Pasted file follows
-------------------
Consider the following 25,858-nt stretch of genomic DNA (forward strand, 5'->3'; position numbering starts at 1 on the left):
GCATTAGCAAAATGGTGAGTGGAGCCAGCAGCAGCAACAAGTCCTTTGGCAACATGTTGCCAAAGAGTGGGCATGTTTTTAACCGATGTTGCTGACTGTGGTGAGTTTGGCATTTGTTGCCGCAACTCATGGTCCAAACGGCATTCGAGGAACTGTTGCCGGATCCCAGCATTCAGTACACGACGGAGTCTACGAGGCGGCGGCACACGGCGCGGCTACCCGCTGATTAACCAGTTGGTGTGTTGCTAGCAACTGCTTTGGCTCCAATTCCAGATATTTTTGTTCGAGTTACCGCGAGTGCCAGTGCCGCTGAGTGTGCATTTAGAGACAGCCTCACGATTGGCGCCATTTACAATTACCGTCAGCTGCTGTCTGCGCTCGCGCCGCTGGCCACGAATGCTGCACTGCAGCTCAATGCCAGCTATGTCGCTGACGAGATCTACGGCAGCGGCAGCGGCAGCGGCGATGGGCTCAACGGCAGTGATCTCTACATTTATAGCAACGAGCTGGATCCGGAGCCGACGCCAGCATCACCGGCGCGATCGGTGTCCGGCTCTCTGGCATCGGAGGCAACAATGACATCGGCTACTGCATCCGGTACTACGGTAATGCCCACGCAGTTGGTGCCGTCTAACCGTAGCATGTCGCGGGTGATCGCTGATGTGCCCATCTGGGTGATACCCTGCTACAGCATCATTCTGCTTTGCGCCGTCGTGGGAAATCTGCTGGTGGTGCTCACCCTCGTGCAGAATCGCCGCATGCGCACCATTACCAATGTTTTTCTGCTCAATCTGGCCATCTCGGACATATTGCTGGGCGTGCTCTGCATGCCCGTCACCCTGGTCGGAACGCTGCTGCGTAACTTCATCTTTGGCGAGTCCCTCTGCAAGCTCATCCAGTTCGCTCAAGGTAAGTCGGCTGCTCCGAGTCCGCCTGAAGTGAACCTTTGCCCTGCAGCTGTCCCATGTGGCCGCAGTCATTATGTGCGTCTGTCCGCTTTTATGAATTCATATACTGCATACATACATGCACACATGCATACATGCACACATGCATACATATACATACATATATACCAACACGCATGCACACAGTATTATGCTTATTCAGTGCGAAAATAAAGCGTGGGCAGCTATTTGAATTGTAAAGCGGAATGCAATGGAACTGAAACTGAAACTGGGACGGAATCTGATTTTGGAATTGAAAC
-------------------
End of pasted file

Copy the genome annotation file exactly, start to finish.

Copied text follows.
Consider the following 25,858-nt stretch of genomic DNA (forward strand, 5'->3'; position numbering starts at 1 on the left):
GCATTAGCAAAATGGTGAGTGGAGCCAGCAGCAGCAACAAGTCCTTTGGCAACATGTTGCCAAAGAGTGGGCATGTTTTTAACCGATGTTGCTGACTGTGGTGAGTTTGGCATTTGTTGCCGCAACTCATGGTCCAAACGGCATTCGAGGAACTGTTGCCGGATCCCAGCATTCAGTACACGACGGAGTCTACGAGGCGGCGGCACACGGCGCGGCTACCCGCTGATTAACCAGTTGGTGTGTTGCTAGCAACTGCTTTGGCTCCAATTCCAGATATTTTTGTTCGAGTTACCGCGAGTGCCAGTGCCGCTGAGTGTGCATTTAGAGACAGCCTCACGATTGGCGCCATTTACAATTACCGTCAGCTGCTGTCTGCGCTCGCGCCGCTGGCCACGAATGCTGCACTGCAGCTCAATGCCAGCTATGTCGCTGACGAGATCTACGGCAGCGGCAGCGGCAGCGGCGATGGGCTCAACGGCAGTGATCTCTACATTTATAGCAACGAGCTGGATCCGGAGCCGACGCCAGCATCACCGGCGCGATCGGTGTCCGGCTCTCTGGCATCGGAGGCAACAATGACATCGGCTACTGCATCCGGTACTACGGTAATGCCCACGCAGTTGGTGCCGTCTAACCGTAGCATGTCGCGGGTGATCGCTGATGTGCCCATCTGGGTGATACCCTGCTACAGCATCATTCTGCTTTGCGCCGTCGTGGGAAATCTGCTGGTGGTGCTCACCCTCGTGCAGAATCGCCGCATGCGCACCATTACCAATGTTTTTCTGCTCAATCTGGCCATCTCGGACATATTGCTGGGCGTGCTCTGCATGCCCGTCACCCTGGTCGGAACGCTGCTGCGTAACTTCATCTTTGGCGAGTCCCTCTGCAAGCTCATCCAGTTCGCTCAAGGTAAGTCGGCTGCTCCGAGTCCGCCTGAAGTGAACCTTTGCCCTGCAGCTGTCCCATGTGGCCGCAGTCATTATGTGCGTCTGTCCGCTTTTATGAATTCATATACTGCATACATACATGCACACATGCATACATGCACACATGCATACATATACATACATATATACCAACACGCATGCACACAGTATTATGCTTATTCAGTGCGAAAATAAAGCGTGGGCAGCTATTTGAATTGTAAAGCGGAATGCAATGGAACTGAAACTGAAACTGGGACGGAATCTGATTTTGGAATTGAAAC